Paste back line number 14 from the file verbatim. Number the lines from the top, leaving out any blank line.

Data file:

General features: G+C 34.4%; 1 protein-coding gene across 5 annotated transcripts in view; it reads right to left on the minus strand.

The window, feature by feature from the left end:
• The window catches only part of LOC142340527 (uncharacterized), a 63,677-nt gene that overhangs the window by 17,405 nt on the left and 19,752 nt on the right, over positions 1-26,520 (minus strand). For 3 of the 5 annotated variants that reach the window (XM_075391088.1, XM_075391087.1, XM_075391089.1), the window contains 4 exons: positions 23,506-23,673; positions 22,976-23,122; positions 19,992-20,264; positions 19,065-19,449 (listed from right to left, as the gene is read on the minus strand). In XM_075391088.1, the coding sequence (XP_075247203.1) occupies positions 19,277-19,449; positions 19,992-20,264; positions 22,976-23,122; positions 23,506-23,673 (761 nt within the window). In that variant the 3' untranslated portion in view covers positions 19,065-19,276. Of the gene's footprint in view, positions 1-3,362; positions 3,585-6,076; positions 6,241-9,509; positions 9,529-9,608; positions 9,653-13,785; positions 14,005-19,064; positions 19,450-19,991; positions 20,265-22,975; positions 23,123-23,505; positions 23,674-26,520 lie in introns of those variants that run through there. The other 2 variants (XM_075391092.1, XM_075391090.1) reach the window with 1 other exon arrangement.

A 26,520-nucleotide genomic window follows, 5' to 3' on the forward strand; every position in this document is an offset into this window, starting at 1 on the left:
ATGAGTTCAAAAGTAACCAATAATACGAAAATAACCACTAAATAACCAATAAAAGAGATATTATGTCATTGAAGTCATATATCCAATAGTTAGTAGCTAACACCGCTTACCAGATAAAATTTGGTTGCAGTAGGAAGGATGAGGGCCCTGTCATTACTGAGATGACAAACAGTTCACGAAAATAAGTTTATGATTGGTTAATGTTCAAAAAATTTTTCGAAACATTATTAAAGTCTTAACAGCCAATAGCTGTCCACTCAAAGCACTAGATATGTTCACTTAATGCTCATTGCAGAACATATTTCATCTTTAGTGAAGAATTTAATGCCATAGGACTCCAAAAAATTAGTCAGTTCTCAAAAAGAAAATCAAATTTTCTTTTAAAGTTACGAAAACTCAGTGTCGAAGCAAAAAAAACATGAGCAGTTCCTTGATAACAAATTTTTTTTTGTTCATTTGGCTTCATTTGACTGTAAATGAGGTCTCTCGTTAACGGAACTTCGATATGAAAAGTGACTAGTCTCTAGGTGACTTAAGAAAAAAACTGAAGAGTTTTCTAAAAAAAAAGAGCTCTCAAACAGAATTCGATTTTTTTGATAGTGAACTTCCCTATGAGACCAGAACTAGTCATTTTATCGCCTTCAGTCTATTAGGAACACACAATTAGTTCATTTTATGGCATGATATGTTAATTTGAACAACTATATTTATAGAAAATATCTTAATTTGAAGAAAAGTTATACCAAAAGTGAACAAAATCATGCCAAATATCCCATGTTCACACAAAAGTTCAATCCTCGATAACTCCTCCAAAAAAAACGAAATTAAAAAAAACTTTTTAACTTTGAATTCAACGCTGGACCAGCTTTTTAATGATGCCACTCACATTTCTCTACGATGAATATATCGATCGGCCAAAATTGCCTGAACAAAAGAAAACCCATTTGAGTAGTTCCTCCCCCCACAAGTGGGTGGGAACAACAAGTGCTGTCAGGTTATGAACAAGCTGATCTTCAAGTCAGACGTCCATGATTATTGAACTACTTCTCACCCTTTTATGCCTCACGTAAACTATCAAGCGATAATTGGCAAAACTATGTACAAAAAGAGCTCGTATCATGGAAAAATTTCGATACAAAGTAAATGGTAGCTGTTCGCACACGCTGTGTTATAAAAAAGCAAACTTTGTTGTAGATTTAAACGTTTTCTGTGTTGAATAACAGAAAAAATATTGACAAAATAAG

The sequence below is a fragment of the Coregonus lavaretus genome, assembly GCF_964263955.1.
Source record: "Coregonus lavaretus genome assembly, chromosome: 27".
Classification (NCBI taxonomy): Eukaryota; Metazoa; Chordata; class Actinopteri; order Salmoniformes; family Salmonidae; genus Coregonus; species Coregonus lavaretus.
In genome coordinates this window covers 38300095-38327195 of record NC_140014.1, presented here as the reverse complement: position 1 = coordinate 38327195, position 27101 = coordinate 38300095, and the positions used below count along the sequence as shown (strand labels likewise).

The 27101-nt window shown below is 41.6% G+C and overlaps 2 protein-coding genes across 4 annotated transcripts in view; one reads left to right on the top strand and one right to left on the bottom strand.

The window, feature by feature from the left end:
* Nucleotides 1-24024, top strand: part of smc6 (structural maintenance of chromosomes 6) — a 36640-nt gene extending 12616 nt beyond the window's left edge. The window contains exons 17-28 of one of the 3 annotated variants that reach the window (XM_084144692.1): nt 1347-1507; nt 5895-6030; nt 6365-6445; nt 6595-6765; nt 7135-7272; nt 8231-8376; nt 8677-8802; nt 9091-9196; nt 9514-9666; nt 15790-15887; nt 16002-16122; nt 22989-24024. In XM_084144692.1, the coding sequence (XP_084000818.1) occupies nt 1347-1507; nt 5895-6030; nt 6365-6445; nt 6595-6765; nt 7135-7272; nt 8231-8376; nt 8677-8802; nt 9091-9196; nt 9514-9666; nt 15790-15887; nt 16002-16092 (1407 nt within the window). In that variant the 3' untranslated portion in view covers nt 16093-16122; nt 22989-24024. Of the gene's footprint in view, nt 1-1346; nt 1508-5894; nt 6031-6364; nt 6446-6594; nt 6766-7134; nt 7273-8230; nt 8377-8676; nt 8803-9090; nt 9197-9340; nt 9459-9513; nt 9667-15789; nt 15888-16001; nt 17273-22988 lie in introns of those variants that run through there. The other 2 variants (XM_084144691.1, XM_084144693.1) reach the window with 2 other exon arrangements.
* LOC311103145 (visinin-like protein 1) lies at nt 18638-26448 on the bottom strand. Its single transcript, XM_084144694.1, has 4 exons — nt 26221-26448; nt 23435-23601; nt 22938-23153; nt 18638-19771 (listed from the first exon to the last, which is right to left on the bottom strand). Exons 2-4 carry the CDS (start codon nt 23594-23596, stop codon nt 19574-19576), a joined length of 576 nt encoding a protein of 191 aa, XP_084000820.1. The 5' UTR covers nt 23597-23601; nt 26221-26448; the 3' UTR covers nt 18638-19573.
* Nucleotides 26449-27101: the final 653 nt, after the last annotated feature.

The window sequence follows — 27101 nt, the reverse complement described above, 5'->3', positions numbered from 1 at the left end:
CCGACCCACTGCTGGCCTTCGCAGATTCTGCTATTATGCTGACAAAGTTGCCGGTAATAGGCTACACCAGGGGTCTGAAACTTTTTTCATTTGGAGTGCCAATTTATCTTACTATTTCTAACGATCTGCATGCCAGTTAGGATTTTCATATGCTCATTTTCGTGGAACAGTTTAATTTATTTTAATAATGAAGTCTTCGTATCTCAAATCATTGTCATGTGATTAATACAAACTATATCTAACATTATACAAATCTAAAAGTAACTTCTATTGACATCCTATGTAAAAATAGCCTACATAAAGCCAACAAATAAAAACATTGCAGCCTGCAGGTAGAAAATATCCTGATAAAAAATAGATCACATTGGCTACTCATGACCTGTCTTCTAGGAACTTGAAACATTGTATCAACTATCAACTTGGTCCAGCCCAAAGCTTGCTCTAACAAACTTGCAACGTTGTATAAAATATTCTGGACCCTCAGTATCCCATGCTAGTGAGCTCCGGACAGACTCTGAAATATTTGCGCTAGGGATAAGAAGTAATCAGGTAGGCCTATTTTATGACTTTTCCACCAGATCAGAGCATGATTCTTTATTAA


* Nucleotides 26449-27101: the final 653 nt, after the last annotated feature.